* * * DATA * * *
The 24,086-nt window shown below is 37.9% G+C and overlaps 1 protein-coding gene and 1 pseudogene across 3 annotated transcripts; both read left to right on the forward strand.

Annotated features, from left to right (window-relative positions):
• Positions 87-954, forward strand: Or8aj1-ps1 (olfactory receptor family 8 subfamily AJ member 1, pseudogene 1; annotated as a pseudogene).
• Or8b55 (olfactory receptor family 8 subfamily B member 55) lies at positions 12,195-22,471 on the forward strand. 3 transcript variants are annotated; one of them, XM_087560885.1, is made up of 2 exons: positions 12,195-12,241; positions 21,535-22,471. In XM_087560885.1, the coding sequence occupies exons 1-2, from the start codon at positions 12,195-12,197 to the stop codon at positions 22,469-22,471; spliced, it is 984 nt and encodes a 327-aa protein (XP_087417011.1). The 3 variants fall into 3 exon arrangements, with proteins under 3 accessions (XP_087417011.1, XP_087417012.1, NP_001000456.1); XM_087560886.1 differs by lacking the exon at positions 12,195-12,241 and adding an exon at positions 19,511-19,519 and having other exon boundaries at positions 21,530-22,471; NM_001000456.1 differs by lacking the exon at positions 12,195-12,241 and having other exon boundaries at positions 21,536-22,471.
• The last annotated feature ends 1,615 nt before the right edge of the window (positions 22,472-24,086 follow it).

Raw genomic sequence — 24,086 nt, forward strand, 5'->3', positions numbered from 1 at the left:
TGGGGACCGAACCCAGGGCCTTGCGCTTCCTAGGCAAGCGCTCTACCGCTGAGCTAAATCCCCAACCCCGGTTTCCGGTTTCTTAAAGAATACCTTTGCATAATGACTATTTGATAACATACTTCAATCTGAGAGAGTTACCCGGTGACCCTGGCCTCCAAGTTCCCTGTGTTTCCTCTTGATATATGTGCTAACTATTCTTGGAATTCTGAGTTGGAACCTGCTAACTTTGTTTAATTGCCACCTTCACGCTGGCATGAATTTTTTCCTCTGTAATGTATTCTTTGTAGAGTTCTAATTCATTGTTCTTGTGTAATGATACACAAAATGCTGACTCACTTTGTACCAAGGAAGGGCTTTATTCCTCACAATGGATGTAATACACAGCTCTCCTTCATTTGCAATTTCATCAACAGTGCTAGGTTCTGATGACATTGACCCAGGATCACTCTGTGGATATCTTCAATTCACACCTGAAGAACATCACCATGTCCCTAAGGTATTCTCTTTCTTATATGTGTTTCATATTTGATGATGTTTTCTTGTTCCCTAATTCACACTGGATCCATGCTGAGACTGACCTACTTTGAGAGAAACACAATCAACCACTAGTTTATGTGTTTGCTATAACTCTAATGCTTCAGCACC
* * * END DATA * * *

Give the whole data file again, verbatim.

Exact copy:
The 24,086-nt window shown below is 37.9% G+C and overlaps 1 protein-coding gene and 1 pseudogene across 3 annotated transcripts; both read left to right on the forward strand.

Annotated features, from left to right (window-relative positions):
• Positions 87-954, forward strand: Or8aj1-ps1 (olfactory receptor family 8 subfamily AJ member 1, pseudogene 1; annotated as a pseudogene).
• Or8b55 (olfactory receptor family 8 subfamily B member 55) lies at positions 12,195-22,471 on the forward strand. 3 transcript variants are annotated; one of them, XM_087560885.1, is made up of 2 exons: positions 12,195-12,241; positions 21,535-22,471. In XM_087560885.1, the coding sequence occupies exons 1-2, from the start codon at positions 12,195-12,197 to the stop codon at positions 22,469-22,471; spliced, it is 984 nt and encodes a 327-aa protein (XP_087417011.1). The 3 variants fall into 3 exon arrangements, with proteins under 3 accessions (XP_087417011.1, XP_087417012.1, NP_001000456.1); XM_087560886.1 differs by lacking the exon at positions 12,195-12,241 and adding an exon at positions 19,511-19,519 and having other exon boundaries at positions 21,530-22,471; NM_001000456.1 differs by lacking the exon at positions 12,195-12,241 and having other exon boundaries at positions 21,536-22,471.
• The last annotated feature ends 1,615 nt before the right edge of the window (positions 22,472-24,086 follow it).

Raw genomic sequence — 24,086 nt, forward strand, 5'->3', positions numbered from 1 at the left:
TGGGGACCGAACCCAGGGCCTTGCGCTTCCTAGGCAAGCGCTCTACCGCTGAGCTAAATCCCCAACCCCGGTTTCCGGTTTCTTAAAGAATACCTTTGCATAATGACTATTTGATAACATACTTCAATCTGAGAGAGTTACCCGGTGACCCTGGCCTCCAAGTTCCCTGTGTTTCCTCTTGATATATGTGCTAACTATTCTTGGAATTCTGAGTTGGAACCTGCTAACTTTGTTTAATTGCCACCTTCACGCTGGCATGAATTTTTTCCTCTGTAATGTATTCTTTGTAGAGTTCTAATTCATTGTTCTTGTGTAATGATACACAAAATGCTGACTCACTTTGTACCAAGGAAGGGCTTTATTCCTCACAATGGATGTAATACACAGCTCTCCTTCATTTGCAATTTCATCAACAGTGCTAGGTTCTGATGACATTGACCCAGGATCACTCTGTGGATATCTTCAATTCACACCTGAAGAACATCACCATGTCCCTAAGGTATTCTCTTTCTTATATGTGTTTCATATTTGATGATGTTTTCTTGTTCCCTAATTCACACTGGATCCATGCTGAGACTGACCTACTTTGAGAGAAACACAATCAACCACTAGTTTATGTGTTTGCTATAACTCTAATGCTTCAGCACC